The best Pinoy TV writers can’t hold a candle to, or write plots with as much intense drama and twists as seen in the recent testimonies of some witnesses at the Senate and House of Representatives.
The Senate’s version was murder of the first degree that allegedly involved a former big city mayor who is now the president of the Republic. The House version was a narco state at work, complete with payoffs and trysts at the “kubols” of high profile prisoners, with a former Justice secretary turned senator of the realm as allegedly the central character. And with alleged “ bagmen “ as the second lead characters.
Just a few months ago, the national buzzword was “GDP.” Now, it is “ Uzi.”
Where the tall tales end and where the truth begins, we do not know. Mr. Duterte has passionately denied the charges of self-confessed hit man Edgar Matobato. Ms. de Lima has likewise debunked the House testimony of Magleo et al. My gut feel is this: those in public service can commit crimes but can’t really commit crimes as high level and soulless as those revealed in the testimonies. They were too gross and too reckless to be true.
The public can tolerate the petty crimes of politicians but not crimes and indiscretion of the highest order.
It cannot be denied, however, that Matobato, Magleo and company had the nation glued to their testimonies, sparking endless debates and speculations. Filipinos, it seems, cannot have enough of dark tales, even with the daily overdose from the de kahon TV soap operas. The “ telebabad” that essentially dumbs down the Filipino, and make the boob tube the anchor of our education on culture, is painfully true. And that fascination for tales extends to the stories of hit men and bagmen.
Filipinos have been too fixated on the testimonies and dramas to a point that no one is asking this question: What are the two chambers of Congress doing other than hosting zarzuelas?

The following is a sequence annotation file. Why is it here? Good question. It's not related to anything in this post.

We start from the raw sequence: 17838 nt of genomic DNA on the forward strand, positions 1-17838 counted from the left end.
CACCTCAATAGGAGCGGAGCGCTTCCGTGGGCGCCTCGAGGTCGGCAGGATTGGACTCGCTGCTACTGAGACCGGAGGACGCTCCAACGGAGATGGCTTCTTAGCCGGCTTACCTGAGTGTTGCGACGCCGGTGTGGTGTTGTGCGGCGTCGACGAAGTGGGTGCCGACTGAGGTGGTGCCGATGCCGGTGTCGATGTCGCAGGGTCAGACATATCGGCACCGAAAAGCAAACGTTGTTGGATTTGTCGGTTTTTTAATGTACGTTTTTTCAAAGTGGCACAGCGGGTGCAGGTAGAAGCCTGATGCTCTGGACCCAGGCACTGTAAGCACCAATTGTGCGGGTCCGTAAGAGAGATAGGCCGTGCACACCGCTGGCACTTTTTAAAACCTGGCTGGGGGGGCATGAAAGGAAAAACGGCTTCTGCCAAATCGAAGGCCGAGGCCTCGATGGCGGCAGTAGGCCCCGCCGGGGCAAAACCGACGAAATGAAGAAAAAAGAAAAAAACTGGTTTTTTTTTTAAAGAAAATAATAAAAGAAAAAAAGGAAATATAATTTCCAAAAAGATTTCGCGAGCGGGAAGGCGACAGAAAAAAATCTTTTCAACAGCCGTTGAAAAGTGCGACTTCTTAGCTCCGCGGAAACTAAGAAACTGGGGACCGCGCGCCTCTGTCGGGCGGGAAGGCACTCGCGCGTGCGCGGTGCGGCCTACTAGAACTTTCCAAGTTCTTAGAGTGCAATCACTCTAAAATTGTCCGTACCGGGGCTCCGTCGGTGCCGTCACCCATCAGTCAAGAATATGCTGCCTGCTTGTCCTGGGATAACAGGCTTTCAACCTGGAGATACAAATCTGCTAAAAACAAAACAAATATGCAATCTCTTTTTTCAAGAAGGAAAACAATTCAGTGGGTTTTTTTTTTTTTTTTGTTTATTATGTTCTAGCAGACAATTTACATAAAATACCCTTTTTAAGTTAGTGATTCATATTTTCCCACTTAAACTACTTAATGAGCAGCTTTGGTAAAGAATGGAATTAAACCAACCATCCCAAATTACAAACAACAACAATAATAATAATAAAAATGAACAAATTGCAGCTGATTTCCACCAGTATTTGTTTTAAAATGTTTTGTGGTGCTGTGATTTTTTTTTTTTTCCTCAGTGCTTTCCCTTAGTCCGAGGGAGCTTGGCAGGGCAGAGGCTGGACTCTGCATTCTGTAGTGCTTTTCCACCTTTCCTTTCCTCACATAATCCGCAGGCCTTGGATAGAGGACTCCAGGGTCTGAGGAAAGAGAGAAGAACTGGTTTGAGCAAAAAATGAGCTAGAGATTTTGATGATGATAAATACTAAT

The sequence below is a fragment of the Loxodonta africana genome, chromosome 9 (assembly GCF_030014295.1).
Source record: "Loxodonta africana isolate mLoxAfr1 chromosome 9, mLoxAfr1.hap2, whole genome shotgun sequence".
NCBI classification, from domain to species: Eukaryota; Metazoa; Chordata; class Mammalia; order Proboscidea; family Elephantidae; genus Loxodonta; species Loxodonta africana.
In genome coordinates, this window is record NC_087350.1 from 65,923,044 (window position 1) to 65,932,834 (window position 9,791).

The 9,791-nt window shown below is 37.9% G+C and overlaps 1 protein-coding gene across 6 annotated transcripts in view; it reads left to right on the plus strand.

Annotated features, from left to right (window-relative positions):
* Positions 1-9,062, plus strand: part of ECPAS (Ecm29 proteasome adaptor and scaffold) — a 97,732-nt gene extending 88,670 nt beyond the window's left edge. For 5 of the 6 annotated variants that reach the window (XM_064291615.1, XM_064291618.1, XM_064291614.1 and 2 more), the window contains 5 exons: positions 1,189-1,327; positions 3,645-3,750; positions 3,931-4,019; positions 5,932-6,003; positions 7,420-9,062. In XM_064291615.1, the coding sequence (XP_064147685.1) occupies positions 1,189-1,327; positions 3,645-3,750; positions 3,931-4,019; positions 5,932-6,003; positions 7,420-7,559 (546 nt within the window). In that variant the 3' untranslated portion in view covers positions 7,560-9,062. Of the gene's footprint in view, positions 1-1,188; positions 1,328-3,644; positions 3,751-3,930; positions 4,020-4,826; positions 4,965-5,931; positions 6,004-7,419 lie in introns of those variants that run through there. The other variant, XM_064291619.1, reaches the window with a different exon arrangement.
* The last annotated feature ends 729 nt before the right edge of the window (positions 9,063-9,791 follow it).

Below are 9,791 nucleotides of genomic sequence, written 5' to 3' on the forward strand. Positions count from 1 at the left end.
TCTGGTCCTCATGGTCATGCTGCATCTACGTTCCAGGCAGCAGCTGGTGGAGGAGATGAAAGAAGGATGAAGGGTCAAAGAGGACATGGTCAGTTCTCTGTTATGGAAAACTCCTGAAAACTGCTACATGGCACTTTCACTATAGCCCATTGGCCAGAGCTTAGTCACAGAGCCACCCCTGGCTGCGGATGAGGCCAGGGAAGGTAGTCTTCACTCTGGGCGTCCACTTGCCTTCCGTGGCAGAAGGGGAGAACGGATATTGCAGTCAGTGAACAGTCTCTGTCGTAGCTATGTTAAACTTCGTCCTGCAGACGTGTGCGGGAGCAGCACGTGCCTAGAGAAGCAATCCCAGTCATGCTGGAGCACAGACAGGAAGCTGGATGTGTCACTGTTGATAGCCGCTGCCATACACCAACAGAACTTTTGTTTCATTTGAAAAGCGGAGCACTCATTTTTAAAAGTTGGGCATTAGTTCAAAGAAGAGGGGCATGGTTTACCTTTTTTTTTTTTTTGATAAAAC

In a democracy, the ideal scenario is this. The leader of a country, Mr. Duterte in our case, hits the ground running from Day One. What, specifically, does this mean? After his cabinet appointments, the President prepares a set of draft bills, then appeals for the speedy passage of these measures by the House and Senate.
Except for foreign policy, which is theoretically the domain of the Chief Executive, policy-making is the work of Congress and the first act of the President after naming his or her key people, is to collaborate with Congress to pass urgent policy.
A president has limited executive powers and turning to Congress to write policy is the usual practice in a democracy. The failure of our civics and AP courses in school has been at the root of our gross misconception that it is the Chief Executive who writes most policies. There is no such power in any democracy anywhere in the world.
So the question is just right and timely. When will the two chambers stop hosting zarzuelas and get down to the task of writing policy? That is what the taxpayers are paying for and they should get their due, even in mere increments.
The two chambers can’t afford to be stuck in a state of utter indolence and stasis.
The two chambers cannot even say that there has been no guidance from Malacanang. The FOI issuance of Mr. Duterte is a virtual message to Congress. Please pass the enabling law because the FOI as an executive order is a very limited issuance.
We also have the pending tax reform measure, which was snubbed by Mr. Aquino.
The enactment into law of these two bills – FOI and tax reform – is tough and taxing enough. But the results would have life-changing and game-changing effects. An FOI law will enable the public to learn about cabinet decisions that are not about national security. What did you discuss in that cabinet meeting? What was the stand of this particular cabinet member on this specific policy question? We could discern which cabinet member is a moron and which is a discerning student of policy.
An FOI petition would unlock information that will answer why a particular mining company was granted an environmental clearance certificate. The details of winning public bids will have to be made public after an FOI request. Journalists will be the prime beneficiaries of an FOI law.
On this multi-billion peso, PPP project, what were the bases for the award? Even the internal discussions of the Philippine Competitive Commission on anti-trust issues and monopolies will have to be made public.
The tax reform law will surely be an economic booster. Money justly saved from the taxmen by the wage earners will surely go to spending. Only the rich are covered by the “paradox of thrift “ and ordinary wage earners splurge with whatever money (after tax) is left.
It is also about time that taxes are made equitable and at par with ASEAN rates.
Also remember this. The two chambers of Congress have to pass the national budget before the new fiscal year sets in. Time is running out and Congress cannot yield a zero score before the start of the budget deliberations.
Stop the zarzuelas and buckle down to work.